Katharine Berkoff swims toward 2020 Olympics

    Missoula Hellgate swimmer Katharine Berkoff swims laps after practice. She is often the first one in the pool, and the last one out.

    Missoula swimmer Katharine Berkoff competed in her first Western Zone meet at 12 years old. She went in as the 31st ranked swimmer in the backstroke.

    "Before the meet I asked her, 'What's your goal for the meet?'" her father, Dave Berkoff, said. "And she was probably 12 years old, and she said, "I'm going to win it.' The dad doesn't want to say that's an unrealistic goal, but then she went out there and dropped 6 seconds and won the thing."

    Growing up in a swimming family, Berkoff wanted to follow in her brother and father’s footsteps. As soon as she could walk, she wanted to be in the pool.

    "'Can I be on the swim team, can I be on the swim team?' and I said, 'Not until you can get across the pool without drowning," Dave Berkoff said, "and finally at age 5 she joined the swim team."

    Her older brother, Cale Berkoff, was a great Hellgate swimmer and now swims at Minnesota, and her father is a four-time Olympic medalist.

    "Ever since I was in kindergarten I was like, ‘I want to be in the Olympics someday, because my Dad did it, and why not me too?’" Katharine Berkoff said.

    Her schedule is a testament to her total commitment toward a single goal -- swimming in the 2020 Olympics.

    "We have morning practice Monday, Tuesday, Thursday, Friday, and then I'll wake up at like 4:50-5," Katharine Berkoff said "Then I come to practice, swim, but then I go to school, and then we have practice again, every afternoon of the week, so Monday through Friday, 3:30 to 5."

    Her coach, Jay Friend, watches her do everything she can to better herself, both in and out of the water. It's not just a commitment to swimming more than 20 hours a week, it's everything from eating better to time management and sacrificing part of her social life.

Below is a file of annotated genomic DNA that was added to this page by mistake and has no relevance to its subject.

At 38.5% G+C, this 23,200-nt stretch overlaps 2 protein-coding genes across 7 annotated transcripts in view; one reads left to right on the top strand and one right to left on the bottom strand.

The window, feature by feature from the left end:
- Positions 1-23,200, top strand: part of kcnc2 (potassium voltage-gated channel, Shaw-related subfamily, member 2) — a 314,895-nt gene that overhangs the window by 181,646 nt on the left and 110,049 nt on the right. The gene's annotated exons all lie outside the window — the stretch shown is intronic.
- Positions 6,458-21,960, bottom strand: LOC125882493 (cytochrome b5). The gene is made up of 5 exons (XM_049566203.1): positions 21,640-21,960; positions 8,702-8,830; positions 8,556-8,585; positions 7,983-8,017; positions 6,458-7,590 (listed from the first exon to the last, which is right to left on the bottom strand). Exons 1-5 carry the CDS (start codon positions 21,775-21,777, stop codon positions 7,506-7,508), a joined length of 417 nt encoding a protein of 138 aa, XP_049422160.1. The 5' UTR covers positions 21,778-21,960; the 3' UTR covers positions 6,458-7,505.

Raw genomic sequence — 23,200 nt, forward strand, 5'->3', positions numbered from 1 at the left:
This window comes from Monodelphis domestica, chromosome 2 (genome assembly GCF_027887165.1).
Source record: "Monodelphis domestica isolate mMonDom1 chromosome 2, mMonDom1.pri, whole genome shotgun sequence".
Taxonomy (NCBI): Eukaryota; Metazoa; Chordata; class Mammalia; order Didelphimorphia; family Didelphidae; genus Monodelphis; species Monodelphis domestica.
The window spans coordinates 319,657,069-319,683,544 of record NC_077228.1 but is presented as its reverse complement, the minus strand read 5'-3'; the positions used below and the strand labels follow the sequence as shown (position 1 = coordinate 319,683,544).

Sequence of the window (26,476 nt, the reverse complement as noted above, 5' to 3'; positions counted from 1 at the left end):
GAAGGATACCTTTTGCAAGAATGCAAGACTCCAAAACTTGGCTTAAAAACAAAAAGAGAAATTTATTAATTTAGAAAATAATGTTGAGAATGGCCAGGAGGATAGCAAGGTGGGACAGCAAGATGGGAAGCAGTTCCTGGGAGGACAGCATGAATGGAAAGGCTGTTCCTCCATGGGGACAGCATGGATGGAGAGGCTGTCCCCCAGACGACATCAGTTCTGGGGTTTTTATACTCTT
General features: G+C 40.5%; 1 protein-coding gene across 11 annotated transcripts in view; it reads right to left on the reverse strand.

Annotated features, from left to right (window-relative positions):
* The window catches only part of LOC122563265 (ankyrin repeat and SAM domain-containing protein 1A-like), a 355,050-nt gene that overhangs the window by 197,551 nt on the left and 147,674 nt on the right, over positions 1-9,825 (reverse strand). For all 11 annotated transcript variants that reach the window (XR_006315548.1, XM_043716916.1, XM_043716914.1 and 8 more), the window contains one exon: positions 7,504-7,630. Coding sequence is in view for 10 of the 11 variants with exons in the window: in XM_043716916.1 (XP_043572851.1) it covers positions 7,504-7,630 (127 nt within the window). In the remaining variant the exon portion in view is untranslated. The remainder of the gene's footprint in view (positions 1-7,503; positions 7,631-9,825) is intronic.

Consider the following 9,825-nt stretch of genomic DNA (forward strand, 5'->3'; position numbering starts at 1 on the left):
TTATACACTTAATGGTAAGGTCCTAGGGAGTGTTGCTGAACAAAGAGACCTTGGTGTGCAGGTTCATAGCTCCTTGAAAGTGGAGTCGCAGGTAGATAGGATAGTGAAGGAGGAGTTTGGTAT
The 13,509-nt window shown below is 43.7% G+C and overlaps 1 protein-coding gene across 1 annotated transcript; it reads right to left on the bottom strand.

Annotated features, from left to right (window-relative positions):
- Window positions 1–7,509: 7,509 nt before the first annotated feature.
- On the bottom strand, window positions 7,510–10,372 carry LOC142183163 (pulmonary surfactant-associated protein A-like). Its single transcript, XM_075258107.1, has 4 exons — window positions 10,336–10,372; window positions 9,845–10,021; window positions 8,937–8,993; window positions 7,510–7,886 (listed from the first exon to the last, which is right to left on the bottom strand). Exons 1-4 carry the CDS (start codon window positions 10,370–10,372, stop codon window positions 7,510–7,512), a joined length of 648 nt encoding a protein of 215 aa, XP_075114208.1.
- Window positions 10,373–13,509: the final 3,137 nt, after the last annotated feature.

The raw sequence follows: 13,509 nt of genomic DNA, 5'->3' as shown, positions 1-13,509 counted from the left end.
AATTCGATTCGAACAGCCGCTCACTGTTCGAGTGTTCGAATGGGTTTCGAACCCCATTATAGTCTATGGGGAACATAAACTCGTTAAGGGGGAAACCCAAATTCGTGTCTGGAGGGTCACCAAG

"I think every part of her life is how is this going to affect the long-term goal, going to Tokyo in 2020, and then reframing the problems to make sure they don't get in the way of everything else that needs to happen," Friend said.

    "We talked about, OK, we need to make sure that we're eating better foods. We're eating foods that are going to take care of our body better. She was there. She said OK, she's going to make that transition, she did,” Friend added. “Last year it was we need to manage stress and school work better. We can't let school work pile up, and that affects our practice schedule and that kind of stuff. So implementing some more time management skills to make sure she's not overstressed, turning in late assignments, letting her grades slip, while still being able to maintain trainings."

    Friend knows that he asks a lot of Katharine. But he also knows that if she wants to complete her goals she needs to show complete dedication, and she knows it too.

    "Katharine has some really big and uncommon goals, and uncommon goals require uncommon effort and uncommon dedication," Friend said.

    "When I practice, it's always with my goals in mind. I've always kind of felt like I have more to do," Katharine Berkoff said. "I'm not at my goal yet, because it reminds me I need to keep going."

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